History of Cremation in the US

While cremation urns and urn vaults may be used to store cremated remains, most cemeteries require that they also be interred. This can create a problem for families that wish to spread the ashes of their loved one over a scenic spot or specific area. Fortunately, there is an option: home burial. A growing number of states now allow family members to bury cremated remains on private property as long as certain guidelines are followed. However, it’s still crucial to check local regulations before proceeding with this option since some areas restrict home burial or require special permission from zoning authorities or homeowners’ associations. Certain states even it altogether: Alaska, Delaware, Georgia, Hawaii, Illinois, Massachusetts, New Hampshire, North Dakota and Pennsylvania.

Rules for home burial

The Federal Trade Commission (FTC) has put together state-by-state guidelines on home burials . They include the following:

·          The site must be at least 150 feet from any occupied structure other than the dwelling in which you live;

·          You may bury one adult per three-tenths of an acre; that’s about 300 square feet or roughly equivalent to 5×5 plot;

·          It is illegal to keep cremated remains on your property if they are not buried. This includes scattering ashes on unoccupied public lands without a permit. “If someone suspects that you have not buried ashes on your property, this could lead to an investigation and criminal charges,” warns the FTC.

·          You should also be aware that a home burial does not give you perpetual rights to the land, even if it’s part of your property or if you own it outright. “For example, if someone buys a cemetery plot from a private owner – whether public or private property – they can buy with full rights for use as a cemetery forever,” notes the FTC. But all other forms of property revert back to their original owners if no one else claims it after three years . Even so, remember to contact local authorities before starting any outdoor project involving excavation on your land. Otherwise, you might accidentally unearth a loved one!

Home burial costs

Costs for a basic home burial can vary depending on where you live. “To bury an urn containing ashes at the site of my parents’ cabin in northern Minnesota, for example, would cost $2,000-$3,000 or more,” says Keller. Costs are typically higher where the land is undeveloped and less accessible to heavy machinery than it is near cities. The average cost of high-end grave sites with headstones at many cemeteries throughout the US runs between $1,500 and $4,000 or even more , which may include administrative fees for opening and closing the grave itself. If you choose to buy cemetery property rather than rent (which requires periodic payments that can run into the hundreds of dollars), you may also be liable for yearly property taxes.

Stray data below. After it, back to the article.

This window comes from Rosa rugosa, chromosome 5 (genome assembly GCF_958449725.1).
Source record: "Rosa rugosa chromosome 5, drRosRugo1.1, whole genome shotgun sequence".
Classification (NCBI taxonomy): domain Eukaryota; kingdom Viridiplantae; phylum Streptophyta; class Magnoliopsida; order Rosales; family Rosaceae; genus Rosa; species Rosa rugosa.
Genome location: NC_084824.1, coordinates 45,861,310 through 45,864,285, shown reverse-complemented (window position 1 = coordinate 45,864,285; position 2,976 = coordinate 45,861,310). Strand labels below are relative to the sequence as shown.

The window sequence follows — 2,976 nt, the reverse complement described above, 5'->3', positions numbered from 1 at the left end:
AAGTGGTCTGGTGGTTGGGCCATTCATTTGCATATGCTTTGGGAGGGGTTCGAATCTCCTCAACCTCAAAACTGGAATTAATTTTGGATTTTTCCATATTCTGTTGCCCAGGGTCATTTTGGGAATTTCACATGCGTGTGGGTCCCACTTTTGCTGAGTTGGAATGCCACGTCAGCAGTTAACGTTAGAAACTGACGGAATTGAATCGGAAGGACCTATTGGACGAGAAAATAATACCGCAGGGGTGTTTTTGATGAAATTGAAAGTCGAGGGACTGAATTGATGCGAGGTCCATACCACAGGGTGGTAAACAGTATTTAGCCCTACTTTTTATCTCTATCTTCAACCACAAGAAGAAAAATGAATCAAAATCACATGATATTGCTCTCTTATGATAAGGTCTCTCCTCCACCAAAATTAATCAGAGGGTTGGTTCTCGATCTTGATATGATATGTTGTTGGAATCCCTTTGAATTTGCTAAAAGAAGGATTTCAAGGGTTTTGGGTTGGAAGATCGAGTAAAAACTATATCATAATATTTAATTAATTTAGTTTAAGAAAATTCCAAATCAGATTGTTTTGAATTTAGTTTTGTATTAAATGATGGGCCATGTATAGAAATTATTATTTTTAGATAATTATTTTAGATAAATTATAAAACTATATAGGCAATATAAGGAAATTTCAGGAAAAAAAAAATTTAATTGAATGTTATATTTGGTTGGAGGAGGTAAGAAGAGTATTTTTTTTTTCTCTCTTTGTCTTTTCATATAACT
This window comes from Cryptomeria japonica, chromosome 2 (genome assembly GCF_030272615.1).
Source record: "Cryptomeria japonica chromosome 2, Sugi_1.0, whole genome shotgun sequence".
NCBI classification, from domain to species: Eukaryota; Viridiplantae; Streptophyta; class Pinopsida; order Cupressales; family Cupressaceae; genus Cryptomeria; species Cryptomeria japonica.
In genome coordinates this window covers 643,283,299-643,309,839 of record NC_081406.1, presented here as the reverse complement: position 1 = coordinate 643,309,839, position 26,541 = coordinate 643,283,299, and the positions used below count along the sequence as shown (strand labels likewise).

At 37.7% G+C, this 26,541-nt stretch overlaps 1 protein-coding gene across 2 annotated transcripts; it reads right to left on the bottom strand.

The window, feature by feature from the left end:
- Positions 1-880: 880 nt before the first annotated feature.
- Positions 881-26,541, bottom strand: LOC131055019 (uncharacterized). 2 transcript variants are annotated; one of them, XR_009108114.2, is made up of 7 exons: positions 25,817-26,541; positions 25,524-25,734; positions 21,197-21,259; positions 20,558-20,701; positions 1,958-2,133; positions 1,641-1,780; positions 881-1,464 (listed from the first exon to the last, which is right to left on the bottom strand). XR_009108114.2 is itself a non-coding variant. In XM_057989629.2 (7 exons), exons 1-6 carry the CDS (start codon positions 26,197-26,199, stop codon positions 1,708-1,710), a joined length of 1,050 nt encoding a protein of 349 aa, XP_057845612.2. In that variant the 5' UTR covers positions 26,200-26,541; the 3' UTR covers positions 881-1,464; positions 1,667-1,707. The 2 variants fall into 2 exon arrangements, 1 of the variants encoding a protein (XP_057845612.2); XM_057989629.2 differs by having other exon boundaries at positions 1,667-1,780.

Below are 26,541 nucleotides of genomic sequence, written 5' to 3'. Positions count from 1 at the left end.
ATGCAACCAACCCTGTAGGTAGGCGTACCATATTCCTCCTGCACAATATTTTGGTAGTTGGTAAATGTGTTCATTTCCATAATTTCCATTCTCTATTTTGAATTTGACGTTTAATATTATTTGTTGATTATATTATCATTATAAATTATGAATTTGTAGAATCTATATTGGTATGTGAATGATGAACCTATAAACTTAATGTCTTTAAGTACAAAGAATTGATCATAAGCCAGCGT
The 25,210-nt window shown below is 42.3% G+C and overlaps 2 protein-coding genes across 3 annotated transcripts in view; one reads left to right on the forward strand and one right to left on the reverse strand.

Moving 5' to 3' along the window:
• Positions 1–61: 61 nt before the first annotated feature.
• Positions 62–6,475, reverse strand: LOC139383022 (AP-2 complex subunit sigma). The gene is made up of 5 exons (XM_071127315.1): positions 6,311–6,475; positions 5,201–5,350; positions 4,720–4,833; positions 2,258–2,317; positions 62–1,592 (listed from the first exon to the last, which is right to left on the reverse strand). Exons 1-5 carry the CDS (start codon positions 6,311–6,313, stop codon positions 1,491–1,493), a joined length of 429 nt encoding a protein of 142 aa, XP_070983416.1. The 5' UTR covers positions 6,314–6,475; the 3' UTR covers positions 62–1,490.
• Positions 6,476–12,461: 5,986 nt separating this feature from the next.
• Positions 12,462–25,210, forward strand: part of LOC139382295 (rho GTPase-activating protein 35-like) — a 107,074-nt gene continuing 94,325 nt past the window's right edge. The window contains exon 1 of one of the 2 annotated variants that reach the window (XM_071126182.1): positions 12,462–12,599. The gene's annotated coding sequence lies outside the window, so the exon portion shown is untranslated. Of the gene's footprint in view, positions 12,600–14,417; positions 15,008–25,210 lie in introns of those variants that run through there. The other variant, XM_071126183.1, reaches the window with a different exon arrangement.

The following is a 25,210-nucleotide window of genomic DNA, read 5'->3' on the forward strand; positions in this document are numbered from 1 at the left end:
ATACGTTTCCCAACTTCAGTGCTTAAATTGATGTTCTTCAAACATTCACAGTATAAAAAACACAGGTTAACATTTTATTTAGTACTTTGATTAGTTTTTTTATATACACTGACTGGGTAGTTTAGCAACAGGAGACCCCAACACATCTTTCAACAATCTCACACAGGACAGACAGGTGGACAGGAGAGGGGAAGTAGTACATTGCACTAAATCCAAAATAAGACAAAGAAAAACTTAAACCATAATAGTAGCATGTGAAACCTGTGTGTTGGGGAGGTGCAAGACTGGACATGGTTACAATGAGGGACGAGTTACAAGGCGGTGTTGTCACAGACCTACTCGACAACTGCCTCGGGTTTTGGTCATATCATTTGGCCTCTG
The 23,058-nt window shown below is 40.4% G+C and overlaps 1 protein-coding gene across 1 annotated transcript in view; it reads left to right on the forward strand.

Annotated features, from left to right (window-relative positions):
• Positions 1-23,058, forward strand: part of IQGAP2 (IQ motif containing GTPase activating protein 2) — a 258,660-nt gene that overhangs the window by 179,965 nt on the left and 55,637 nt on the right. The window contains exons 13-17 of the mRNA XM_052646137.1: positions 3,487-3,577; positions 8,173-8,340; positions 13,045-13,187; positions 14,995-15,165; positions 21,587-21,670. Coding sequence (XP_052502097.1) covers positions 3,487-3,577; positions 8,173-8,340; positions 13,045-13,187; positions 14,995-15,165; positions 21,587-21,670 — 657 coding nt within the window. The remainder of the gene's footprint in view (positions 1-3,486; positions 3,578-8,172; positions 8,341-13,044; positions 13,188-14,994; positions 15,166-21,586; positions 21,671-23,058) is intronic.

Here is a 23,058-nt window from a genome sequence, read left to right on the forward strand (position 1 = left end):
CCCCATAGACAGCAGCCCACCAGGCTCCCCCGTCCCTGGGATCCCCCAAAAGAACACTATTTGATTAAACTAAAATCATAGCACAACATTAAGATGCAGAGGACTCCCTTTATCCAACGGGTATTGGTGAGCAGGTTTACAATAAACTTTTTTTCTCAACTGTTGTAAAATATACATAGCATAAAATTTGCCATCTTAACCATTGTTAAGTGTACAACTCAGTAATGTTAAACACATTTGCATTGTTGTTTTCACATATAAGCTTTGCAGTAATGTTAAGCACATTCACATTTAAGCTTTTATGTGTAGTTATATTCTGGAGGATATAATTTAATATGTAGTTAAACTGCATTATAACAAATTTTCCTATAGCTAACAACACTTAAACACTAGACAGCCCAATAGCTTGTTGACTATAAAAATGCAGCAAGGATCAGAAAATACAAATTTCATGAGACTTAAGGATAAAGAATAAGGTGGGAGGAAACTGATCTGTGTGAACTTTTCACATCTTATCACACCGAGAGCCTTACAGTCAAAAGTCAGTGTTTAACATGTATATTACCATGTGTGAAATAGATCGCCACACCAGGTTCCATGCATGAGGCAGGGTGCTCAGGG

“Many cemeteries offer pre-planned options, which include grave sites and even mausoleum space (for urns or larger containers),” says Keller. It’s important to note that prices vary quite a bit from one cemetery to another. Some charge by the square foot, while others base their rates on market value for comparable types of land within the region. “The most common and widespread is that of a single depth crypt with basic granite marker,” adds Keller.

Other options include:

·          Mausoleums – These are above-ground structures used as family vaults contain niches installed in one or more walls to hold urns or larger containers. The structure is permanent and will likely outlive all of its occupants. Mausoleum prices vary depending on the size, quality of materials used and features included.

·          Natural burial – Also referred to as green burial, this more eco-friendly option uses biodegradable materials for grave markers, which are often incorporated into the surrounding landscape itself by replanting native species with trees and shrubs.

Since there is no embalming involved in this kind of interment, you can rest assured that toxic chemicals aren’t seeping into the soil . However, since the body is typically buried in a shroud with no casket or vault, costs tend to be lower than what you might spend on more traditional burial services, such as a casket and vault.

·          Space in columbarium (a special building housing remains of the deceased) – You can usually buy individual spaces to rent or own; prices vary by location. Columbariums are often found inside larger, full-service funeral homes where they charge for this service on top of all other fees. “If you want to be buried with your family you must buy multiple spaces,” adds Keller.

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